Saturday, February 19, 2011

Erythronium americanum - Adder's Tongue

Erythronium americanum - Adder's Tongue, also called Dog's Tooth Violet, Serpent's Tongue, Snake Leaf, Yellow Snowdrop, Lamb's Tongue, Rattlesnake Violet, Christ's Spear, Faun Lily and Trout Lily, is a very beautiful early spring flower of the Eastern United States of America, belonging to the Lily family. It grows in damp, open woodlands from New Brunswick to Florida and westwards to Ontario and Arkansas.  Prefers slightly acid well-drained soil, plenty of humus and requires semi-shade. There are about 30 species of Erythronium growing across the country with colors ranging from violet, white, cream and yellow.

The root is a deeply buried, bulb-like corm, light brown, about 1 inch long, and solid with white starchy flesh. The leaves are oval, fleshy, and mottled like a trout's belly, two or three leaf blades grow from the base (an infertile plant will have only one leaf), about 2 1/2 inches long and 1 inch wide.  The stem is slender, a few inches high, leafless, 2 to 3 inches long, and terminates in a handsome, large, pendulous, lily-like flower, an inch across, bright yellow in colour, often tinged with purple and finely dotted inside at the base, and with six stamens. 

This is a plant that relies more on the spreading abilities of its underground root system (corms) than on seed production from its flowers.  Erythronium is pollinated by ants through a process called myrmecochory - the ants carry the seeds to their nest and feed on the nutritious appendage attached to each seed and leave the rest to germinate.  It flowers in the latter part of April and early in May.  At night the flower closes, opening as the day advances, but on warm sunny days the six petals fold upwards.  The foliage dies back in summer, but reappears in the spring. This plant will grow from seed, but requires winter/spring stratification and takes 4-7 years to become a mature plant.

The fresh leaves having emollient and anti-scrofulous properties are mostly used in the form of a stimulating poultice, applied to swellings, tumours and scrofulous ulcers. The powdered root of the European species was once used, with milk, for intestinal worms in children. The root is rather acrid when fresh, but becomes mealy when dry.  Gather edible fresh leaves, bulbs and flowers in spring and root in summer to fall.  Dry the root for later medicinal herb use. 

The fresh roots and leaves, stewed in milk, makes a fast healing application useful for tuberculosis involving diseased glands, scurvy, hiccups, dropsy, bleeding at the mouth or nose (the dried powdered herb is applied as a styptic), and the plant's juice can be infused in apple cider as well to relieve similar symtoms along with hematemesis and bleeding from the lower bowels. Combined with Rough Horsetail (Equisetum hyemale) it was used for bleeding and ulcers of the breast and bowel or for tumors and inflammations. Simmering it in olive oil is considered a panacea for wounds and inflammations. It relieves flu; spurs urination; helps the liver, stomach, and worms in children (seed, or flowers infused in white wine) and has also been used for gout.    Caution:  Trout Lily can be strongly emetic in some people (it makes you throw up a lot).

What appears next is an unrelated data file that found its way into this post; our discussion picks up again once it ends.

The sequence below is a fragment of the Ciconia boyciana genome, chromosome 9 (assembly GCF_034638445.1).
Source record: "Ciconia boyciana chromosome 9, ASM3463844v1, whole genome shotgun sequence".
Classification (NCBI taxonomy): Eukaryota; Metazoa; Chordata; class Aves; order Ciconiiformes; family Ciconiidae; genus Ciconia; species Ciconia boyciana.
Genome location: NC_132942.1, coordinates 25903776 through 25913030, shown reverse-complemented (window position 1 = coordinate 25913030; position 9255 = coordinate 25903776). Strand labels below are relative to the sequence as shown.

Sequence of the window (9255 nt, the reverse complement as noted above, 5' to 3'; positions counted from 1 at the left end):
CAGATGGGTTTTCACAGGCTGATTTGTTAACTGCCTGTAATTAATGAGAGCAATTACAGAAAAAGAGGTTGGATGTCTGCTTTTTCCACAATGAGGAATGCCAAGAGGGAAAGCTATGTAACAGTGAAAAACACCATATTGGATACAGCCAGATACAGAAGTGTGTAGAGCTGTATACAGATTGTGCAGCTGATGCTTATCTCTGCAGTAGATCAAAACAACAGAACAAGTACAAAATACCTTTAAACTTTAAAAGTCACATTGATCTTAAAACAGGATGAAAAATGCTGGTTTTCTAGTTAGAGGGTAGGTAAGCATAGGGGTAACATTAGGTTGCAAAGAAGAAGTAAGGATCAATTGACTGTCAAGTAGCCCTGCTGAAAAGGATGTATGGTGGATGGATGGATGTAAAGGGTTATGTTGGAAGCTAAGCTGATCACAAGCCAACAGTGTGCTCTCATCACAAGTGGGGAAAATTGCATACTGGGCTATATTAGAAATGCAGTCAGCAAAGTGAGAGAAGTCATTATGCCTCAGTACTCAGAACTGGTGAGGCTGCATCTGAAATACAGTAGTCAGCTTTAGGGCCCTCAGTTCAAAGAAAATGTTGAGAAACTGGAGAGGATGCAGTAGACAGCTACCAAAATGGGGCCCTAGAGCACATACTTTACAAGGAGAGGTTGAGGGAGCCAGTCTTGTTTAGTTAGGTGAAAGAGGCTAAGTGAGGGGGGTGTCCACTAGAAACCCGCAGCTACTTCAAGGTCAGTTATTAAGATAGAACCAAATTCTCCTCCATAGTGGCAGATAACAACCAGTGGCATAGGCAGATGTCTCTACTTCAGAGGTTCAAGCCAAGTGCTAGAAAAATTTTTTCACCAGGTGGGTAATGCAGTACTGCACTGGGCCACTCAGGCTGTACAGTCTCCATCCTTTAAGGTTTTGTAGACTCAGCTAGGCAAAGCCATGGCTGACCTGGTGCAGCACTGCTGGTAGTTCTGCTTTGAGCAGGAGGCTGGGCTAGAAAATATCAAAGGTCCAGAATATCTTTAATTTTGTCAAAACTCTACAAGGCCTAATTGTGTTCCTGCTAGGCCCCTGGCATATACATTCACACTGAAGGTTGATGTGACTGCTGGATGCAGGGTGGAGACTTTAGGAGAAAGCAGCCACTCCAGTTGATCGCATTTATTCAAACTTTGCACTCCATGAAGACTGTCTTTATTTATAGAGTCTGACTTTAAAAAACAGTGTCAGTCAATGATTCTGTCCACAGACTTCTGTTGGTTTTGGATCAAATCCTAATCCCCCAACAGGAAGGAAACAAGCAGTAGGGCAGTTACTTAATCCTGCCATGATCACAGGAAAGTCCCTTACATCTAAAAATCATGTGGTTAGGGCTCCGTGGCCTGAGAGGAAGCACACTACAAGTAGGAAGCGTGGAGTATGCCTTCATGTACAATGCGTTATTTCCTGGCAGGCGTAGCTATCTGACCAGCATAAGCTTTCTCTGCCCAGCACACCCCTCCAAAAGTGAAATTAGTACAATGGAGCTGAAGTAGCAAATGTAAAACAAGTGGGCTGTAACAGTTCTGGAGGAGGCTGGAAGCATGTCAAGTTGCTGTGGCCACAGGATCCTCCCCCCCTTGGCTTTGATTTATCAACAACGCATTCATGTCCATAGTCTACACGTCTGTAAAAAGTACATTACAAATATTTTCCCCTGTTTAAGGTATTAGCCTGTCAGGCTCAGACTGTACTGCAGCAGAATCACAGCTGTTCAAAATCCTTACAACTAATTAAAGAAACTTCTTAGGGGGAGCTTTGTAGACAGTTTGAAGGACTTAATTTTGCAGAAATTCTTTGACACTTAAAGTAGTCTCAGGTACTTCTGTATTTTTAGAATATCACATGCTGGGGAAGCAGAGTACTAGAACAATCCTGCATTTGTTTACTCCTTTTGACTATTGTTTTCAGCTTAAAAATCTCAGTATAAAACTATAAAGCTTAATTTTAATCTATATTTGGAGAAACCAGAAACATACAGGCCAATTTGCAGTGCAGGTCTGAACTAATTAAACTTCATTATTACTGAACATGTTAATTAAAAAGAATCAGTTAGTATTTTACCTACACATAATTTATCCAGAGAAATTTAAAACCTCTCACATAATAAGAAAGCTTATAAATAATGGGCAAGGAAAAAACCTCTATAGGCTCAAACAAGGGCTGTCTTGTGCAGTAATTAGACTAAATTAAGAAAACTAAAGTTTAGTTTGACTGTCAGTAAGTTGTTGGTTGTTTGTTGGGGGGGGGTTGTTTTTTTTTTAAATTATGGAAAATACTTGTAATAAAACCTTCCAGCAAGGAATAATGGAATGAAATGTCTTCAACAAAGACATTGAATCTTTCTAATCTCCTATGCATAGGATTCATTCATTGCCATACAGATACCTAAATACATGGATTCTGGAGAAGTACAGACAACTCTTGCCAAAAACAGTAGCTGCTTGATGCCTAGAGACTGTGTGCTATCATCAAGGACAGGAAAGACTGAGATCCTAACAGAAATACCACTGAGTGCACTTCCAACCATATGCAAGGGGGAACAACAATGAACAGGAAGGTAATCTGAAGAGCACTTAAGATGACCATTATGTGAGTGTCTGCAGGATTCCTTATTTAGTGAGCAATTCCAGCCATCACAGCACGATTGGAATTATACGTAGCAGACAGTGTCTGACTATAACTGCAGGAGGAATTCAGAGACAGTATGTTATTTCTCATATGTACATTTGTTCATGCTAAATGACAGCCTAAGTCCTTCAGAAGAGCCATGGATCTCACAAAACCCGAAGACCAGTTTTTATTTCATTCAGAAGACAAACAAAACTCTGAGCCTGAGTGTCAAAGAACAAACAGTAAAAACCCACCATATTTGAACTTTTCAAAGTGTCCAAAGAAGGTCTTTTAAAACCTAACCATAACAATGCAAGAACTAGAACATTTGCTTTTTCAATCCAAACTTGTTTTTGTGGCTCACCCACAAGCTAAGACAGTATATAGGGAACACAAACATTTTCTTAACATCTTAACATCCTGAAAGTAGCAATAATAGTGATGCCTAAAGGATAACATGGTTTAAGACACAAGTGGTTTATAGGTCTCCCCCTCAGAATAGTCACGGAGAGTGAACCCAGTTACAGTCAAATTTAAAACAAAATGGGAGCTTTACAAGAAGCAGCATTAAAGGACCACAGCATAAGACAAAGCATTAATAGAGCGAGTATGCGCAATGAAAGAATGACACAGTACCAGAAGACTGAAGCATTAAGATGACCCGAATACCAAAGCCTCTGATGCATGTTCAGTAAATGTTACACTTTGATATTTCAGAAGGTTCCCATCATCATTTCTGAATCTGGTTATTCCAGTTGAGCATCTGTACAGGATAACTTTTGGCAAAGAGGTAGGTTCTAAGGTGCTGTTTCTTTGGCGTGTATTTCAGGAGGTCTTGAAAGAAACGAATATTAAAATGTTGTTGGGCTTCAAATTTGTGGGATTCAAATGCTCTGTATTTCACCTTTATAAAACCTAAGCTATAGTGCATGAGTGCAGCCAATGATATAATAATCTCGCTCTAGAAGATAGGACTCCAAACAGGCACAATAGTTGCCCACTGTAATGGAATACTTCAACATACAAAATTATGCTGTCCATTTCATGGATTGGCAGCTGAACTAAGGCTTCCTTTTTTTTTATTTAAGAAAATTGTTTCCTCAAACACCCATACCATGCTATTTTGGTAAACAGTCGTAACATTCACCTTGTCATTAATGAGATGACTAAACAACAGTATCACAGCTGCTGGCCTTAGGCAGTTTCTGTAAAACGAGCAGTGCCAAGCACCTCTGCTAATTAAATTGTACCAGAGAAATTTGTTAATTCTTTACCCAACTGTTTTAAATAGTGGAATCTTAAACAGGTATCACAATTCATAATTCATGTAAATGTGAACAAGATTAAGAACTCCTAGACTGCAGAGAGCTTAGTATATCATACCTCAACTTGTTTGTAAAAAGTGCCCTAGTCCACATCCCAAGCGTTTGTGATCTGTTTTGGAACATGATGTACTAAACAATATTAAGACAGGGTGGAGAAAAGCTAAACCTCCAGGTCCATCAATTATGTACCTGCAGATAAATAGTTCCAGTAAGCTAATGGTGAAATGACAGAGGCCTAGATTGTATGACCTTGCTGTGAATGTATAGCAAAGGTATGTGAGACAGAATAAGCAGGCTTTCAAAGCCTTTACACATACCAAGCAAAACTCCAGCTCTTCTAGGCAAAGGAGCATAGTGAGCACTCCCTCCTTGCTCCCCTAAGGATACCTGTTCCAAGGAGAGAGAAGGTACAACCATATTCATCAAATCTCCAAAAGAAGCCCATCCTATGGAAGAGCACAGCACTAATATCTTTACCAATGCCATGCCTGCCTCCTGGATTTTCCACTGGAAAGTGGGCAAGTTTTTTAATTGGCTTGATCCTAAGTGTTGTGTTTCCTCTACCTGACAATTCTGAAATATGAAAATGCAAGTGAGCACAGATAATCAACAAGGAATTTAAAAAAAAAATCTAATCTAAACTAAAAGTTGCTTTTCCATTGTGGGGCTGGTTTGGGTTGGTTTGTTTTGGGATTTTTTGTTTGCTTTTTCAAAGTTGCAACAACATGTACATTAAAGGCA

"Heinerman's Encyclopedia of Healing Herbs and Spices" gives a popular gypsy remedy to make an ointment from the leaves and flowers of adder's tongue. "One pint of extra virgin olive oil is gently warmed over a low heat. Then as much finely cut adder's tongue leaf and flower are added as the oil can absorb. They are permitted to gently brew but not boil, being stirred every so often with a wooden spoon. Then 1 cup of melted beeswax is added and the mixture cooked for another 5-7 minutes. The contents are then poured into empty baby food jars and kept uncovered until well set." 

The bulb is edible as a root vegetable, cooked or dried, and can be ground into flour. The leaves can also be cooked as a leaf vegetable. In Japan, Erythronium japonicum is called katakuri, and the bulb is processed to produce starch, which is used for food and other purposes.  But, as with many things in life, it should be eaten in moderation for too many could cause mild vomiting.

Erythronium is also widely grown as an ornamental plant, with numerous hybrids and cultivars having been selected for garden use. Popular variations include Erythronium 'Pagoda', E. 'Sundisc', E. 'Joanna', E. 'Kondo', E. 'Citronella', E. californicum 'White Beauty', and E. 'Rosalind'. Propagation is best by seed in autumn or by division of bulbs, depending on species. Some species propagate vegetatively.

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